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Artist: Itō Shinsui (伊東深水)

Print: Washing hair (Kami) 髪

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Dates: 1953,created
Dimensions: 14.5 in,20.25 in,Overall dimensions
Medium: Japanese woodblock print
Inscription:

Signed: Shinsui ga
Artist's seal: Shikutei
Carver: Maeda Kentarō
Printer: Ono Gintarō

Related links: Harvard Art Museum; Museum of Fine Arts, Boston; Freer/Sackler Galleries; Los Angeles County Museum of Art;

Physical description:

In The Women of Shin Hanga... it says of the print in their catalogue on page 240: "Shinsui designed this print to mark his designation by the Ministry of Education, Culture, Sports, Science, and Technology as a Preserver of Intangible Cultural Properties (Jūyō Mukei Bunkazai Hojisha), a status defined in the 1950 Law for the Protection of Cultural Properties (Bunkazai Hogōhō). Artists awarded this distinction are now referred to as "living national treasures" (ningen kokuhō). The canonical subject of this print appropriately commemorates the honor in that depictions of women washing their hair over large wooden tubs were common in both Tokugawa- and Meiji-period ukiyo-e. Nineteenth-century photographers serving Japan's burgeoning tourist market also included this subject in their inventories. The specific prototype for this print was a two-fold byōbu (folding screen) Shinsui painted in 1949 titled Black Hair (Kuro Kami).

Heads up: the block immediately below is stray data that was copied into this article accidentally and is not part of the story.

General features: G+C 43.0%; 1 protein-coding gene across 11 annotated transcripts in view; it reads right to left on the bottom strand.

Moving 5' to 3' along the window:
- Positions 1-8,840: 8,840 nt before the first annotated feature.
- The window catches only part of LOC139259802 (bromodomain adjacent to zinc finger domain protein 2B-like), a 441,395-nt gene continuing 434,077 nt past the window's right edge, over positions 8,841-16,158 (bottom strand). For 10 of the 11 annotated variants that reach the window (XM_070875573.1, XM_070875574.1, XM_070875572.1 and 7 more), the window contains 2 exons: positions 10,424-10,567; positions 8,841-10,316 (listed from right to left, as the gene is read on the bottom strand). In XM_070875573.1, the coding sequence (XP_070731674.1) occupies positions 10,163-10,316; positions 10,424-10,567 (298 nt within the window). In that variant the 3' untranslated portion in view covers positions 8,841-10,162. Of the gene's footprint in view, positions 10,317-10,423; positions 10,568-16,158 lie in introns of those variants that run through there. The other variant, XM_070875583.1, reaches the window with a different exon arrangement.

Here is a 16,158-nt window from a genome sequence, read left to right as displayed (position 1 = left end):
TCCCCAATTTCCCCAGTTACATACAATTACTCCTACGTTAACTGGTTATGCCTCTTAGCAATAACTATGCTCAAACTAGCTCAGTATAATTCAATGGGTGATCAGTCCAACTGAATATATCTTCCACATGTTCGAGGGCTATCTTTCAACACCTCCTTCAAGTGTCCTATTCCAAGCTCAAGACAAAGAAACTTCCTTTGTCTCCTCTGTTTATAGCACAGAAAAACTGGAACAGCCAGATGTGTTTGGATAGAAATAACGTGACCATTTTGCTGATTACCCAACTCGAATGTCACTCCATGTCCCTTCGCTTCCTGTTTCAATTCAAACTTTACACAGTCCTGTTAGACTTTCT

The contours of the woman's garment and the lines of the fabric's design echo the curves of the woman's body and lead the eye to her face and breast, whose red and pink colors contrast with the blue and gray tonality of the print in general. But while the subject of this print maybe traditional, Shinsui's design looks forward in interesting and important ways. The geometry of the fabric pattern flattens out the right half of the image, pushing it up against the picture plane in an abstracted manner."

They added later: "This extremely large print with a mica ground required thirty-nine blocks. It was carved by Maeda Kentarō (born 1891) and printed by Ono Gintarō (active 1917-53)."

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Published by the Commission for Protection of Cultural Properties, no. 158 (Zaidan hōjin Bunzaki Kyokai hakkō

Illustrated:

1) In color in The Female Image: 20th century prints of Japanese beauties, Abe Publisher, 2000, #90, p. 68.

2) In color in The New Wave, 1993 p. 194

3) In full-page color in The Women of Shin Hanga: The Judith and Joseph Barker Collection of Japanese Prints, edited by Allen Hockley, Hood Museum of Art, p. 241.

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There may be another copy of this print in the Museum of Modern Art in Tokyo, but the dates of release in the early 1950s vary slightly.